One thing I totally didn’t expect was the weather. I knew I was going to the Himalayas. In January. I packed for very cold weather (I remember surviving the coldest winter on record in Romania), but it wasn’t that cold in Kathmandu. Once I was there I was told that Kathmandu is the valley surrounded by the mountains, and that it’s relatively warm. No snow ever falls in Kathmandu. It felt more desert like, maybe a little chilly at night, but no big deal. I had full body thermal underwear packed, but I wish I brought sandals instead.
I didn’t have time to check out any other city, though I’m told there are some real treasures throughout Nepal. Kathmandu was both beautiful and gritty. The poverty is pretty extreme, people often live on $80 a month. There is trash everywhere. Los Angeles is not exactly a clean city, but it feels like a sterile sanitary clean room by comparison. I’ve seen plenty of stray dogs and cats in other countries, but all the stray cows was actually pretty cool. The warmth of the Nepali people was striking. Everyone was extremely friendly and graciously greeted me with a Namaste and a bow. I’m talking about the random strangers I approached with my camera. I learned to reply back “Thank you friend” in their language, which people enjoyed.
The temples swarming with monkeys was a highlight. They’re really cute until you get up close. I was warned repeatedly not to get too close, but I didn’t listen, and one angry monkey tried to grab my camera from me. I was ready to fight him to the death, he’s not taking that (I did get a powerful angry picture of him, see below). The monkeys are rude. They are all unfriendly little shits actually. I can see why our society has so many problems, if we evolved from these bastards. Adorable as they are.
I took a $200 sight seeing flight to Mount Everest with a few friends. I regretted it immediately afterwards. We didn’t get that close, I’ve seen mountains from a plane window before, I wasn’t that impressed, and I really could have used the sleep instead of waking up so early for a delayed and pointless flight. But when I got back to Los Angeles and saw the photos I took of these majestic mountain ridges, I’m glad I did it. I shot those mountains totally sleep deprived, wishing I was back in a bed instead of a freezing cold plane to nowhere, but I managed to still capture a few shots that are priceless to me.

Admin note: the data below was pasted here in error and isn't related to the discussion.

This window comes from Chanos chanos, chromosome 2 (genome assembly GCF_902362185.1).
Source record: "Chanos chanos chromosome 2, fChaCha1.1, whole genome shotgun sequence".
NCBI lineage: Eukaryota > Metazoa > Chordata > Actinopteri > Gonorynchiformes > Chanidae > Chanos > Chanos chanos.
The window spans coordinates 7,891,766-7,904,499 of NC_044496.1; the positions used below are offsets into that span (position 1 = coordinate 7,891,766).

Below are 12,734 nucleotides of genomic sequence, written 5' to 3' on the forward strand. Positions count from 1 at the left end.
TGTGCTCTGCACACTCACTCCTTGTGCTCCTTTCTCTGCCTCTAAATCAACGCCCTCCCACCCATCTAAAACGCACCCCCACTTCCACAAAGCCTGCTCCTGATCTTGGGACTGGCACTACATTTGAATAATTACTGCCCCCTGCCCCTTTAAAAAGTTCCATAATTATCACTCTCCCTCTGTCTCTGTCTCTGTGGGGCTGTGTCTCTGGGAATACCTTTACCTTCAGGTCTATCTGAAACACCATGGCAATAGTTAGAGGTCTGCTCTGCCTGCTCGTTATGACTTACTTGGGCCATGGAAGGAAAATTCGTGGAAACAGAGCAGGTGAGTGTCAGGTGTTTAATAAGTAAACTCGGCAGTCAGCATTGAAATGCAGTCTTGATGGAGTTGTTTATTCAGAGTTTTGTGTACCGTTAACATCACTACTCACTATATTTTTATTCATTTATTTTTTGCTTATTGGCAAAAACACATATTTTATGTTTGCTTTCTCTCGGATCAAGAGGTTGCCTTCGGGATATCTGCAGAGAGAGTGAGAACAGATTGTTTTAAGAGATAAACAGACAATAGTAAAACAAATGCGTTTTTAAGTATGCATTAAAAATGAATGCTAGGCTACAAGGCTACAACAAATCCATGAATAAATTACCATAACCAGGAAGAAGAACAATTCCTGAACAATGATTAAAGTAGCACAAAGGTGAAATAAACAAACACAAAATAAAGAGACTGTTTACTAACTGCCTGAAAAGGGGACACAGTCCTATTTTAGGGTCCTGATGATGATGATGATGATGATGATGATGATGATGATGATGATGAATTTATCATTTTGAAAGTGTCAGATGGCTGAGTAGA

One night some of the conference attendees went out to a bar that had a local metal band playing. We were out on the patio where we could talk, which was my intention so that we weren’t drowned out by whatever crappy local band was set to play. But I was surprised and impressed with how good the local band actually was. I picked up my camera and started taking some shots of them, and damn did that amazing low light combo came in handy. They reminded me of some sort of a Nepalese Deftones. A throwback to 90s Numetal when it was still artistic, but driving and aggressive. And the guys were actually talented, the music was great, and fans were in a trance and pumped. I really didn’t expect that when I heard a local metal band was playing that night. I found the guitarist after the show and showed him a few shots I took, and he flipped out, immediately bringing me over to the singer to show him my camera screen. I promised they would eventually get these, and they invited me to share a joint with them. I got a picture of that too 😉
Pretty cool the places a little device in your hand will take you.
One of the craziest things I saw was a citywide protest that shut down all major streets on my last morning there, while I was rushing to get to the airport. Fortunately they were letting tourists through (the protesters don’t want to look like they’re cutting off vital income to the country). The protests were orchestrated by Maoists. Not Socialists, not Communists, but Maoists. With flags and banners of Mao. I’m just going out on a limb here, but it felt like it had to be China’s influence to me. Nepal is safe from out right occupation since it’s so closely linked to the massive India, but that doesn’t mean China isn’t going to meddle. Purely my speculation, but seeing very poor people that live off less than $100 a month carry around printed flags and banners of China’s Chairman Mao leads me to assume who’s funding this…
I WISH I had walked around and captured some compelling shots of the protests, but I was rushing to the airport, worried about catching my flight, and could only get a few imperfect shots as my taxi sped by.
Anyway, these pictures are worth more than any of my words. This is a landmark album for me, and easily the most exotic photos I’ve ever taken. I hope they help you get a better idea of the experience of this different world.
Full album and original post can be found on my blog here:
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[All the rest of the images in order (excluding those already used and excluding nepal-2015-1029.jpg):
This final shot was a defocused cityscape take-off from my connecting flight in Guangzhou, China.